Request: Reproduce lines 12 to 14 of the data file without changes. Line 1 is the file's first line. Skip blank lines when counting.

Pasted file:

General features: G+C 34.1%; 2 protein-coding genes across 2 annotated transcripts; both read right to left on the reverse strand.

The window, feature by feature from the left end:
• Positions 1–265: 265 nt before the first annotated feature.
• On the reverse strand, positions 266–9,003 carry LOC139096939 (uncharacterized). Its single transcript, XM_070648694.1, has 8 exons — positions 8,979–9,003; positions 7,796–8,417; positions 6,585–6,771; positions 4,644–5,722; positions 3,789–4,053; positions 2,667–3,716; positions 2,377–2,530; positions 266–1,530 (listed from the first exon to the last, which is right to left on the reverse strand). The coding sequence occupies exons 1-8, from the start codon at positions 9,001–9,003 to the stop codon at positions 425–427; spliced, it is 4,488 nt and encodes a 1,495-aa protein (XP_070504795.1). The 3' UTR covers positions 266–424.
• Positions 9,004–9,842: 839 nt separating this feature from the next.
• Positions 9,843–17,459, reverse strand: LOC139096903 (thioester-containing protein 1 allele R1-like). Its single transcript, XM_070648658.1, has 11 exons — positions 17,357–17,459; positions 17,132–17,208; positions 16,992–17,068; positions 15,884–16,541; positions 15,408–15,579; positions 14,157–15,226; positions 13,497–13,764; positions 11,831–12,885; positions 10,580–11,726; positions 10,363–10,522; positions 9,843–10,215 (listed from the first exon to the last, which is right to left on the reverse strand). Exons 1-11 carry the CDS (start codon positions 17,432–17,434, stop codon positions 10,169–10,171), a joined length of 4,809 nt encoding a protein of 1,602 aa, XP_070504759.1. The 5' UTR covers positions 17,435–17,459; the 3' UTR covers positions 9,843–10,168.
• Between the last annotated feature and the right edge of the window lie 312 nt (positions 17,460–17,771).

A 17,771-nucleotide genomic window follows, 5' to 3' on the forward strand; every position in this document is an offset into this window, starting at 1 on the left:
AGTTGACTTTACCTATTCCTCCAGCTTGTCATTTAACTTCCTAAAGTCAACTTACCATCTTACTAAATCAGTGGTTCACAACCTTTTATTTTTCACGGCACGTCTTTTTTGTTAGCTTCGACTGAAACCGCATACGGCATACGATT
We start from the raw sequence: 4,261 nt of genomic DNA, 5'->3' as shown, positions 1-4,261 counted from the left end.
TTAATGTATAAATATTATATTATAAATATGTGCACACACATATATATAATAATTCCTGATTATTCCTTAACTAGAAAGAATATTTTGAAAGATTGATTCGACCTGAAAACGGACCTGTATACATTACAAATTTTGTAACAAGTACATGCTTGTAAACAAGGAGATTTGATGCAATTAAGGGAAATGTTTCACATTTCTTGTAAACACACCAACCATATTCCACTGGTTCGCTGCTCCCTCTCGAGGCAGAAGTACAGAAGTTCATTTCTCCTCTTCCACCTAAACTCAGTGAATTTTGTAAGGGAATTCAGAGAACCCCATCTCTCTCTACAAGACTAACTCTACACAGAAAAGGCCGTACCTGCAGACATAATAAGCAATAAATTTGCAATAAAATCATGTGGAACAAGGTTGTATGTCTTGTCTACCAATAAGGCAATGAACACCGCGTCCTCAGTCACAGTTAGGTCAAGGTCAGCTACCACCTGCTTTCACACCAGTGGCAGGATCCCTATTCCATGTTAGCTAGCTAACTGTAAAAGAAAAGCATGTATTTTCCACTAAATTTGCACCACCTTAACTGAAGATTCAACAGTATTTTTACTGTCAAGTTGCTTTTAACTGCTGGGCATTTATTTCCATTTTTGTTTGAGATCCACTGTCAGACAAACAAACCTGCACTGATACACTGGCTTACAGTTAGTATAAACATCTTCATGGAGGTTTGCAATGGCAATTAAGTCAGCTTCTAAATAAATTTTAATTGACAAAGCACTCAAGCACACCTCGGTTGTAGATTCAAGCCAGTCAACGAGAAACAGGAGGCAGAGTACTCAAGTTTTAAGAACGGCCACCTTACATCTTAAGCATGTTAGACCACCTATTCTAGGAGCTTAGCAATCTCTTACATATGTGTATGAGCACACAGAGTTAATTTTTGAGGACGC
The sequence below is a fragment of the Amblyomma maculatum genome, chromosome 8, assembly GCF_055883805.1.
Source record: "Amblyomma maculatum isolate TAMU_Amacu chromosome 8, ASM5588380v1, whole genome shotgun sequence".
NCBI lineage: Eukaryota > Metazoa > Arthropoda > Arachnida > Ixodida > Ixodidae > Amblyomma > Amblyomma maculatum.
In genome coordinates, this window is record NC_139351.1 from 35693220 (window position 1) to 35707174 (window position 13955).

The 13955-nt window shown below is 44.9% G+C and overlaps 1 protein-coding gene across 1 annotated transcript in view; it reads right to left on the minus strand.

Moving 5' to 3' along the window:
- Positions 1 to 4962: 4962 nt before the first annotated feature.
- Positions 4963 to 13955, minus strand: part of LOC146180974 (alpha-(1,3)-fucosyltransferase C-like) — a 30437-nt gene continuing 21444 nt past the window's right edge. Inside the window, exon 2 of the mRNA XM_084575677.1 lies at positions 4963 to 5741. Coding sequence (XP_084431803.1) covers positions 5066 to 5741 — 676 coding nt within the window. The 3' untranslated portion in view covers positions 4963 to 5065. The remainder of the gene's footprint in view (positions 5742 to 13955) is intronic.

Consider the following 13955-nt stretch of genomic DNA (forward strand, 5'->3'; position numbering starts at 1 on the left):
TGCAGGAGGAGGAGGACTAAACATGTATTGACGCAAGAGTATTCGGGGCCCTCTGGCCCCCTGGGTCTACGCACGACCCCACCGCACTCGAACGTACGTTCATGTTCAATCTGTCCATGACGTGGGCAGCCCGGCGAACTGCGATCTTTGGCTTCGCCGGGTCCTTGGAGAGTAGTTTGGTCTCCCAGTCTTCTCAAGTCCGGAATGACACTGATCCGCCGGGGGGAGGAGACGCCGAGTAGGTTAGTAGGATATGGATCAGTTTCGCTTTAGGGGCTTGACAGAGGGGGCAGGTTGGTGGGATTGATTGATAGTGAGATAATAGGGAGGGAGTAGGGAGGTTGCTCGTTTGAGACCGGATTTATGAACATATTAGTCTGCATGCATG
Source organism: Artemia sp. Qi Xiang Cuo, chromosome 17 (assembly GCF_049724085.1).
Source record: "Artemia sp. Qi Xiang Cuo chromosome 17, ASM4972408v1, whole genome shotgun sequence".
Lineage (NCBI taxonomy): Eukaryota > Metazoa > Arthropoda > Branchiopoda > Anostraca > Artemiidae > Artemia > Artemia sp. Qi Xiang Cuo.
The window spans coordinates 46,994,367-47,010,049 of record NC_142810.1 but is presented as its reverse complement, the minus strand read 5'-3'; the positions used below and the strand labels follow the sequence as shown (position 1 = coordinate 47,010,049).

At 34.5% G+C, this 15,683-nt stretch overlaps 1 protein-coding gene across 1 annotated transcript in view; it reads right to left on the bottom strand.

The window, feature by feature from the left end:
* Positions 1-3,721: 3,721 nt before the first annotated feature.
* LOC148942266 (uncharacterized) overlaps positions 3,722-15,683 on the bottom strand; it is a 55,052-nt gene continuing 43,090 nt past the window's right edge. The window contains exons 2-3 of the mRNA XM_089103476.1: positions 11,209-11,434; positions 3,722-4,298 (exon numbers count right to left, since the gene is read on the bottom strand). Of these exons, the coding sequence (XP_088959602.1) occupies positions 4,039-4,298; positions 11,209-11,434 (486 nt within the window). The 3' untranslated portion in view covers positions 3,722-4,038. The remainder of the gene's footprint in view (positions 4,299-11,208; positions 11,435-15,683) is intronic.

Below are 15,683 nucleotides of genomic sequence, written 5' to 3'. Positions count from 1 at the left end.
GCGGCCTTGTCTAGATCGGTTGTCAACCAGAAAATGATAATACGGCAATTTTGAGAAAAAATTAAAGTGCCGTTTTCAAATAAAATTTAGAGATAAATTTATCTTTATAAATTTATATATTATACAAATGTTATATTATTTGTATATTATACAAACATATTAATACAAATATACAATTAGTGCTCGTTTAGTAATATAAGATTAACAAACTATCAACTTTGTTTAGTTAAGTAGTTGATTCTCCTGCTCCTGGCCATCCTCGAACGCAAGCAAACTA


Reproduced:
The sequence below is a fragment of the Amblyomma maculatum genome, chromosome 8, assembly GCF_055883805.1.
Source record: "Amblyomma maculatum isolate TAMU_Amacu chromosome 8, ASM5588380v1, whole genome shotgun sequence".
NCBI lineage: Eukaryota > Metazoa > Arthropoda > Arachnida > Ixodida > Ixodidae > Amblyomma > Amblyomma maculatum.